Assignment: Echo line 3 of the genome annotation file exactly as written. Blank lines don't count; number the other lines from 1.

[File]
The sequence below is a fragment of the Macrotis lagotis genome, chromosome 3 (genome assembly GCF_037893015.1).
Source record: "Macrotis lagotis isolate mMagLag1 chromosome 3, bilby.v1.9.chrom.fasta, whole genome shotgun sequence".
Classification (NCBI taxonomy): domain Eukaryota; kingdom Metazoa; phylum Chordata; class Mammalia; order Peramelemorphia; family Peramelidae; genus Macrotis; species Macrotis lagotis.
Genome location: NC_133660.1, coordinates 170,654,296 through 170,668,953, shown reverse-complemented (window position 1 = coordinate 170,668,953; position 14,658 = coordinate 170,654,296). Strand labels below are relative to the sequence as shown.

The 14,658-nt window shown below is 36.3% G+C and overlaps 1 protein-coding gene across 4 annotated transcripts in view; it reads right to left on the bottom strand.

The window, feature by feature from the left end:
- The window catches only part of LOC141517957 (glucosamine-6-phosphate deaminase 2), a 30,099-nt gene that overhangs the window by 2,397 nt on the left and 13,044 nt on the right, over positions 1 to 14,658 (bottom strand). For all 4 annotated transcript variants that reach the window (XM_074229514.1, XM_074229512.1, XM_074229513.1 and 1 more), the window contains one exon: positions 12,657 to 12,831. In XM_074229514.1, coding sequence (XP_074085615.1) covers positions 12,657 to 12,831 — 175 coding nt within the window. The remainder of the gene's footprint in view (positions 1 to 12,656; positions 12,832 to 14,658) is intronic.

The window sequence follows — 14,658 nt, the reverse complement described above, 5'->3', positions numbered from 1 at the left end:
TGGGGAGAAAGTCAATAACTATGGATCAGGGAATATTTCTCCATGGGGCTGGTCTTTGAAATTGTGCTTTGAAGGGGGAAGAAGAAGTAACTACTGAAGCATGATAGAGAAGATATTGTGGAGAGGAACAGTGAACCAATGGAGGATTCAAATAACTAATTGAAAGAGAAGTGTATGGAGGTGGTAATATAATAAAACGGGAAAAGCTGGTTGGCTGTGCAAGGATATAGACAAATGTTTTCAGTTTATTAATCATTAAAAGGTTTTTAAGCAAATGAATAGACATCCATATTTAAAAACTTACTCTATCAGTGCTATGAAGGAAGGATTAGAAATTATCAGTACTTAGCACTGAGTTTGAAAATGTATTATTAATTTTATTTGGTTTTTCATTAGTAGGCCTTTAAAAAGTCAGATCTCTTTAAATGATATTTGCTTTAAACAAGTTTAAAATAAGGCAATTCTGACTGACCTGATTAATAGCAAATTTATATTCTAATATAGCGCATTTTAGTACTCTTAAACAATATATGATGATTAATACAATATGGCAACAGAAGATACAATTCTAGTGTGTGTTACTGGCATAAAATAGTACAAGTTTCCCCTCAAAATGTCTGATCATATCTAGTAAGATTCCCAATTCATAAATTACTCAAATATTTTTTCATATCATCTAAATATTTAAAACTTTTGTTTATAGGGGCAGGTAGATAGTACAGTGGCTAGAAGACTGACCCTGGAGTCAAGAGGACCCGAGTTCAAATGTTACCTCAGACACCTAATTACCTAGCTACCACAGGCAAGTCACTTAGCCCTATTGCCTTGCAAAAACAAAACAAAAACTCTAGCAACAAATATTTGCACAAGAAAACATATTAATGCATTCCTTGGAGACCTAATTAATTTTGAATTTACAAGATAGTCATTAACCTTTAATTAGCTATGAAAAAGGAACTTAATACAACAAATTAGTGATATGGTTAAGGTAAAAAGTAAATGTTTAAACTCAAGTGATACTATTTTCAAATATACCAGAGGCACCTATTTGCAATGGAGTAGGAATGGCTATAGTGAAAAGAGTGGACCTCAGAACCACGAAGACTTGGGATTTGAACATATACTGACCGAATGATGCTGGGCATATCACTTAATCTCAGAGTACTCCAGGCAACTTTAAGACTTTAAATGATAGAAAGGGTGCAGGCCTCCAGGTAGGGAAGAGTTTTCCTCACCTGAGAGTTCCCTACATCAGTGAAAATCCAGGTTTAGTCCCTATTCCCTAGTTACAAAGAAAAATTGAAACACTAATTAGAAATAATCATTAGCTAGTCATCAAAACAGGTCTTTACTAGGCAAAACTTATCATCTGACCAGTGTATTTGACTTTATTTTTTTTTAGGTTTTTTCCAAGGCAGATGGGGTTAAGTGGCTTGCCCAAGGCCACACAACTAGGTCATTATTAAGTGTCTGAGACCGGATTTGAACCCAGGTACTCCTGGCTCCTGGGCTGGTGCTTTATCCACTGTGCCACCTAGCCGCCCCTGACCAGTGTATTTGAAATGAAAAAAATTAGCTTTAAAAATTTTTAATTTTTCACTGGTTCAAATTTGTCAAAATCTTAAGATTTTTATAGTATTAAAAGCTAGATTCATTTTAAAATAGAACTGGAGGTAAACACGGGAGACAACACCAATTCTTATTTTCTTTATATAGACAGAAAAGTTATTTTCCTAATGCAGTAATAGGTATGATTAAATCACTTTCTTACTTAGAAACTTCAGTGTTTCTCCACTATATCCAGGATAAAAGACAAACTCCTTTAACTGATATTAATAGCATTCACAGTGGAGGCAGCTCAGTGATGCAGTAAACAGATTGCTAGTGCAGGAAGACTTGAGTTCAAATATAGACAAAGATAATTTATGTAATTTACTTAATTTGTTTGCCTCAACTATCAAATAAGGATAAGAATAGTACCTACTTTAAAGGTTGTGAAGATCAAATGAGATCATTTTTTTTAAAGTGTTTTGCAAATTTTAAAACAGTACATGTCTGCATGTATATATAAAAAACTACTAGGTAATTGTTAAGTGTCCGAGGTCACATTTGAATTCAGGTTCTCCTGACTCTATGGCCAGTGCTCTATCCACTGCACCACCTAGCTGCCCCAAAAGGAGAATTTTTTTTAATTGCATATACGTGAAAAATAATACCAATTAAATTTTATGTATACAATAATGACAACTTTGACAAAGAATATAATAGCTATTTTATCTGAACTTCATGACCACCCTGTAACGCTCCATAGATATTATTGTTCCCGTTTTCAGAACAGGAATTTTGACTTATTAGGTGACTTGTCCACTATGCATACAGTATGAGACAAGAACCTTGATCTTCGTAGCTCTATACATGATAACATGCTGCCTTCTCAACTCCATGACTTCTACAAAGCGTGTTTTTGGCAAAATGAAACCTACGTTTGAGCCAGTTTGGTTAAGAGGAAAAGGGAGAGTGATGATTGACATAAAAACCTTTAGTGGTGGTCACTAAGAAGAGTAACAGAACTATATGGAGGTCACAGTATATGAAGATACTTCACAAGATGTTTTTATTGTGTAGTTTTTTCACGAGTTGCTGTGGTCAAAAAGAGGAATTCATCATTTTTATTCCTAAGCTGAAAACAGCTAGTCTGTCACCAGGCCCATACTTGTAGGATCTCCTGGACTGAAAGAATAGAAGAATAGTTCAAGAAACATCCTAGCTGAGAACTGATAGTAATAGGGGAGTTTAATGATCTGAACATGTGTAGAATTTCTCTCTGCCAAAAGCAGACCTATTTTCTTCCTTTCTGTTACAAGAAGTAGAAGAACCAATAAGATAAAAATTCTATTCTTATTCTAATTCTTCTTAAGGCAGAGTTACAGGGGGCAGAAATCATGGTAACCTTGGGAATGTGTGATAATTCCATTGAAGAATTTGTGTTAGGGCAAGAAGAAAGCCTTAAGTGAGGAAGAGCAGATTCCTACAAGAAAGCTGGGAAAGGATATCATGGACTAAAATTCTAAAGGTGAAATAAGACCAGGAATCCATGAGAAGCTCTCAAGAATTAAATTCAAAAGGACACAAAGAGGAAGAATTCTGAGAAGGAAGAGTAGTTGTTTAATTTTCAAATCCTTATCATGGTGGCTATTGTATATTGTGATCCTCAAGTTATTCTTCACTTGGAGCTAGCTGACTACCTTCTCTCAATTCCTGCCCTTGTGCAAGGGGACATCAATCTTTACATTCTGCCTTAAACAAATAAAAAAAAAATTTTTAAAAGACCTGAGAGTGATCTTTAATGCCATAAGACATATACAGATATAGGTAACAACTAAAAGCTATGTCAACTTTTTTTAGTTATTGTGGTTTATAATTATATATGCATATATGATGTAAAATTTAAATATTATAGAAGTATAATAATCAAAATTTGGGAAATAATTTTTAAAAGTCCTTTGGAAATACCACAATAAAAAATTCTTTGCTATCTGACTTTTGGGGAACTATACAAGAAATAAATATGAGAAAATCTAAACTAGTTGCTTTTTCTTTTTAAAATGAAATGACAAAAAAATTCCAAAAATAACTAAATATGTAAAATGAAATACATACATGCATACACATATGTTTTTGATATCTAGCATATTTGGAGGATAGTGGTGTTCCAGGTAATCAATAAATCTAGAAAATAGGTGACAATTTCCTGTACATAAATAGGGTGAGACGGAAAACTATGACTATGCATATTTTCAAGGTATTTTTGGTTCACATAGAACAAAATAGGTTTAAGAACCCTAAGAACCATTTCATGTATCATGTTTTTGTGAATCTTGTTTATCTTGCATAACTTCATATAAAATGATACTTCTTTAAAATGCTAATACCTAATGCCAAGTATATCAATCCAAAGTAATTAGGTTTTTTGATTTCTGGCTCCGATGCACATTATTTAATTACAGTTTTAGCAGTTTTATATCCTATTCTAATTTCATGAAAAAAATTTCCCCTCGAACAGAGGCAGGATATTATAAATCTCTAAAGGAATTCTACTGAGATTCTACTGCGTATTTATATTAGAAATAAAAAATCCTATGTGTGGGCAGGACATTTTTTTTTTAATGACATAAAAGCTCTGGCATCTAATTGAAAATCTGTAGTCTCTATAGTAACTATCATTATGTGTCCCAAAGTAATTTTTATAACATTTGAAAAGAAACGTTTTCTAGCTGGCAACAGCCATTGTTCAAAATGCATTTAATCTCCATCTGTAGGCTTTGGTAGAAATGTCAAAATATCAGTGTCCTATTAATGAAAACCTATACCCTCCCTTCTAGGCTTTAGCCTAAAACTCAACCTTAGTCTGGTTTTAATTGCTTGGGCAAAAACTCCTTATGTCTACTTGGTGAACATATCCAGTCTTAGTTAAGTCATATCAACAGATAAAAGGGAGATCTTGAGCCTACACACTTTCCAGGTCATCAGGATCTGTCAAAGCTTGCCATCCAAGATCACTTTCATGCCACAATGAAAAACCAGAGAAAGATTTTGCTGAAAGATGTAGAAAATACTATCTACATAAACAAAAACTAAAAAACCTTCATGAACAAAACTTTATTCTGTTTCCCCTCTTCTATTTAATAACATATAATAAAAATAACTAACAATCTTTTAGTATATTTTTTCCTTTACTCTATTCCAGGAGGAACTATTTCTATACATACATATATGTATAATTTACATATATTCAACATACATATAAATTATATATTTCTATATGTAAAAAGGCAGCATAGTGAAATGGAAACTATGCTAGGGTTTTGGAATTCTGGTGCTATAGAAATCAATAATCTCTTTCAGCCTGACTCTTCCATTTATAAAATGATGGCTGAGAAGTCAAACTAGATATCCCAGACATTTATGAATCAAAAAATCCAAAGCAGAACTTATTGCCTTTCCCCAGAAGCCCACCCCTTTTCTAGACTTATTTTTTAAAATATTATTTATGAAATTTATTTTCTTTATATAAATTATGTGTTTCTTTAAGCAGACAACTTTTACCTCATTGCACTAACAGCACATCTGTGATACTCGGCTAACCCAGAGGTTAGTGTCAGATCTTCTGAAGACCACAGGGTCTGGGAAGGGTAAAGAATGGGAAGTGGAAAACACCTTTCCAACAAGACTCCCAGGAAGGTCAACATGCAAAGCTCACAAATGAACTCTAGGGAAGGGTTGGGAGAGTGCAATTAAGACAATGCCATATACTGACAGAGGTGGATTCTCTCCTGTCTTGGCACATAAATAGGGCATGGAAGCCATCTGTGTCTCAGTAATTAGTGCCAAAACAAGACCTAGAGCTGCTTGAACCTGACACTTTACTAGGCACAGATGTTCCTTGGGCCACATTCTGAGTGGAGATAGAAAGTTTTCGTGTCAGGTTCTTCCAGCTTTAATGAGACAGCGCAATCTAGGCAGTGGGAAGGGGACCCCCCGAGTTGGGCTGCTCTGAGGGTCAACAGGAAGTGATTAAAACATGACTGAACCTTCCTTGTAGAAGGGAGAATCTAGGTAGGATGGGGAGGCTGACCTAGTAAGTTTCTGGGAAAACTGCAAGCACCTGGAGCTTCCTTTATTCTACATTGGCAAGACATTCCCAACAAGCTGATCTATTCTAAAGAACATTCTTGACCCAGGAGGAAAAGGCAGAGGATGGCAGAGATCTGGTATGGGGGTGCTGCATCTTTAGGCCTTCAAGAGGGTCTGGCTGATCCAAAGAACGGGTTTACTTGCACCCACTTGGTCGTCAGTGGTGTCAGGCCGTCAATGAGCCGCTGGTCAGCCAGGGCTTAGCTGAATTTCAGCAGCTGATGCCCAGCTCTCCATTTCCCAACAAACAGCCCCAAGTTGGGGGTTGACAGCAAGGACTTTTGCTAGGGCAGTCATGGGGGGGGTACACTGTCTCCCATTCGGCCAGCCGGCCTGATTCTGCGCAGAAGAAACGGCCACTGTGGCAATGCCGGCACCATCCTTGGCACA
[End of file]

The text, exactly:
Classification (NCBI taxonomy): domain Eukaryota; kingdom Metazoa; phylum Chordata; class Mammalia; order Peramelemorphia; family Peramelidae; genus Macrotis; species Macrotis lagotis.